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image of scottish houses | accountingweb | LBTT - property occupied for 18 days did not qualify for main residence relief

Additional dwelling refund refused for 18-day stay


A taxpayer who lived in a Scottish property for just 18 days made themselves ineligible for main residence relief on the additional dwelling supplement because their intentions were clear.

12th Mar 2024
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A taxpayer was unable to recover the additional dwelling supplement incurred when he purchased a property in Scotland, as his short-stay intentions prevented the property from becoming his only or main residence.

On 12 July 2019, Alan Blue disposed of a solely owned residential property (property 1) and on 30 July 2019 he purchased another properly (property 2) in joint names with Patricia Miller. At that date, Miller also owned part of a third property (property 3); this was sold in July 2022.

During the 18 days between selling property 1 and acquiring property 2, Blue lived with Miller in property 3.

Additional dwelling supplement

For those unfamiliar with the Scottish tax system, land and buildings transaction tax (LBTT) is the equivalent of stamp duty land tax (SDLT), with additional dwelling supplement (ADS) being the additional amount due where the buyer owns two residential properties at the end of the day that is the effective date of the transaction.

The rules relating to ADS are contained within LBTTA 13 Sch 2A, with the repayment rules being covered in paragraph 8.

In brief, paragraph 8(1) states that a refund of ADS can be claimed where:

  1. an old dwelling is disposed of within 18 months of the purchase of the new dwelling that triggered the ADS charge
  2. the old dwelling was the buyer’s only or main residence at any point in the 18 months to the purchase of the new dwelling
  3. the new dwelling has been occupied as the buyer’s only or main residence.

Paragraph 8A then says where there are two buyers who are spouses, civil partners or co-habitants, (a) must be met by at least one buyer, but (b) and (c) must be met by both.

Despite its relevance here, the case does not mention that paragraph 8B then extends the time frame in para 8(1)(a) to 36 months for purchases between 24 September 2018 and 24 March 2020.

Payment and reclaim

A LBTT return was submitted showing £12,700 as due and, following the disposal of property 3, a claim for repayment of the ADS was made.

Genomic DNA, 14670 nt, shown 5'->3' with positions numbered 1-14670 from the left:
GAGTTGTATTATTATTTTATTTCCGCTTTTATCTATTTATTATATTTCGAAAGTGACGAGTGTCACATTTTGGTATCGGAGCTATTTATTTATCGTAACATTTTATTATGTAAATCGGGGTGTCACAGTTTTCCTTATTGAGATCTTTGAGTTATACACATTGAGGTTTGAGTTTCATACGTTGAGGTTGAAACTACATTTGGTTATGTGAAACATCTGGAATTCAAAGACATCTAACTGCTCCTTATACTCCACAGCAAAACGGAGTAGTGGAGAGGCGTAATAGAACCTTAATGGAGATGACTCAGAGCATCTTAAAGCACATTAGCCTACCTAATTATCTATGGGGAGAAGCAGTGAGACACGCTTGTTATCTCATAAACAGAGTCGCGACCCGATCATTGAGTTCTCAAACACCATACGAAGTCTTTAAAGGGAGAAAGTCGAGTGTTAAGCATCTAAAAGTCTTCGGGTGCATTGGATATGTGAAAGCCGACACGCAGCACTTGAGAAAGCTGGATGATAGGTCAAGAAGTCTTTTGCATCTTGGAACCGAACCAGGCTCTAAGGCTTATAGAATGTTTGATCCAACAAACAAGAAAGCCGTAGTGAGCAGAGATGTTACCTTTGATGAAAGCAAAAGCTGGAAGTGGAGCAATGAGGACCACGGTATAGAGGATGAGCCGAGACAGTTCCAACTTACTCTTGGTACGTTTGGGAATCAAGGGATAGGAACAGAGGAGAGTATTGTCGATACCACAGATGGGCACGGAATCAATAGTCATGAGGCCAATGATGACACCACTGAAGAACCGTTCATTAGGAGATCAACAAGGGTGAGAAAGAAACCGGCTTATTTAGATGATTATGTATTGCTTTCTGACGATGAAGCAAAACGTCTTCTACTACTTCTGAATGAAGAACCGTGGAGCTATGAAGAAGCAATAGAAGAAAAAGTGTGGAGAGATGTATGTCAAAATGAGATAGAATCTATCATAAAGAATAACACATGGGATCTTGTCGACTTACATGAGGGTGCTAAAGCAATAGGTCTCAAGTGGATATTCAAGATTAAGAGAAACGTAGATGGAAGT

Revenue Scotland (RS) queried the refund claim and Blue, after some misunderstandings with his agent, confirmed to RS that he had lived in property 3 for the 18 days to the purchase of property 2, therefore meeting the condition in paragraph 8(1)(b).

However, due to his stay being a mere 18 days (and various other factors, such as property 1 having been sold to his son, who therefore passed on his post), Blue had not updated his address nor diverted his post, and Miller had not made any changes to the council tax record of property 3 (purportedly on the council’s advice). 

In lieu of this usual evidence, Blue collected seven signed letters, one of which was from his son, stating that Blue had moved into property 3 as stated. However, RS did not accept this to be sufficient evidence and so upheld its decision.

Blue appealed to the first tier tribunal (FTT).

Proof of occupation

As property 2 was jointly purchased by cohabitants, a refund would only be due if both Blue and Miller had occupied property 3 as their only or main residence at some point in the 18 months prior to the purchase of property 2.

The FTT had no doubt Miller met this test, but required Blue to supply some proof to support his claim.

Unlike RS, which had based its refusal on guidance, not legislation, the FTT was happy to accept the seven letters as evidence that Blue had actually occupied property 3 during the 18 days in question.

So Blue occupied the property, but was it his only or main residence?

Only or main residence

Blue had had unrestricted use of the property, parking his car on the drive, taking his meals there and moving some personal items into the property. 

However the FTT found that there was no intention by Blue to permanently occupy the property. Even ignoring his actual short stay, he had moved in knowing (or at least expecting) that he would only be there for a short time. This was supported by the fact he only brought items necessary for a short stay.

The FTT therefore found that the nature, length and circumstances of Blue’s stay at property 3 were not sufficient to make it his only or main residence during the 18 days. While acknowledging that Blue may find the law to be unfair, they dismissed his appeal and confirmed he was not due a repayment of the ADS paid.

Good intentions

Blue’s intentions were his undoing in this case, as while his actual stay at property 3 was of a “good quality”, the fact he never intended to remain there for any significant period of time prevented it becoming a main residence.

Replies (1)

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Donald MacKenzie
By Donald MacKenzie
13th Mar 2024 10:10

If Blue had moved directly from property 1 to property 2 and been joined, at some later point, by Miller this would have had a different outcome. His disposal of property 1 and purchase of property 2 show he did not have an additional dwelling.
Miller disposed of property 3 within the (extended) period allowed so again additional property charge would not have hit.
For once I am in sympathy with the taxpayer.

Thanks (1)